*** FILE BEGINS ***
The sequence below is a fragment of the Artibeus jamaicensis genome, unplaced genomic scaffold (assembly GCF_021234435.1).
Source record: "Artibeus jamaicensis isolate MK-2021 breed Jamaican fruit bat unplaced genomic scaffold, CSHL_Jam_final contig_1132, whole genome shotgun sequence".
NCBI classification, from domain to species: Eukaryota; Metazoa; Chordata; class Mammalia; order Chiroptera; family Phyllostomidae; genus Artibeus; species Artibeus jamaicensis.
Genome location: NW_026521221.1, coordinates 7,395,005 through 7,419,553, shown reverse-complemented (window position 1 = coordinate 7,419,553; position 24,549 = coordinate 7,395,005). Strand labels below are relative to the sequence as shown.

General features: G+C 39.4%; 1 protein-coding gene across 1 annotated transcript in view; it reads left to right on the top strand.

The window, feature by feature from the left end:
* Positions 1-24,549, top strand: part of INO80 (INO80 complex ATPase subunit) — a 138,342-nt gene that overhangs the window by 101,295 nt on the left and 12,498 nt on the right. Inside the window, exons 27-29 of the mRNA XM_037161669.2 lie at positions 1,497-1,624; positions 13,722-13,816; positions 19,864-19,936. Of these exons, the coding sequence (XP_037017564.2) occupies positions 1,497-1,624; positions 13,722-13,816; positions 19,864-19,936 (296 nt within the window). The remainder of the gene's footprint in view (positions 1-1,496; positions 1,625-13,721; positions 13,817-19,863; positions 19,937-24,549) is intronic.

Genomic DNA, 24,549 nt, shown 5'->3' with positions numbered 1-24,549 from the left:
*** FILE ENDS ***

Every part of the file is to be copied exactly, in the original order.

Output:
The sequence below is a fragment of the Artibeus jamaicensis genome, unplaced genomic scaffold (assembly GCF_021234435.1).
Source record: "Artibeus jamaicensis isolate MK-2021 breed Jamaican fruit bat unplaced genomic scaffold, CSHL_Jam_final contig_1132, whole genome shotgun sequence".
NCBI classification, from domain to species: Eukaryota; Metazoa; Chordata; class Mammalia; order Chiroptera; family Phyllostomidae; genus Artibeus; species Artibeus jamaicensis.
Genome location: NW_026521221.1, coordinates 7,395,005 through 7,419,553, shown reverse-complemented (window position 1 = coordinate 7,419,553; position 24,549 = coordinate 7,395,005). Strand labels below are relative to the sequence as shown.

General features: G+C 39.4%; 1 protein-coding gene across 1 annotated transcript in view; it reads left to right on the top strand.

The window, feature by feature from the left end:
* Positions 1-24,549, top strand: part of INO80 (INO80 complex ATPase subunit) — a 138,342-nt gene that overhangs the window by 101,295 nt on the left and 12,498 nt on the right. Inside the window, exons 27-29 of the mRNA XM_037161669.2 lie at positions 1,497-1,624; positions 13,722-13,816; positions 19,864-19,936. Of these exons, the coding sequence (XP_037017564.2) occupies positions 1,497-1,624; positions 13,722-13,816; positions 19,864-19,936 (296 nt within the window). The remainder of the gene's footprint in view (positions 1-1,496; positions 1,625-13,721; positions 13,817-19,863; positions 19,937-24,549) is intronic.

Genomic DNA, 24,549 nt, shown 5'->3' with positions numbered 1-24,549 from the left: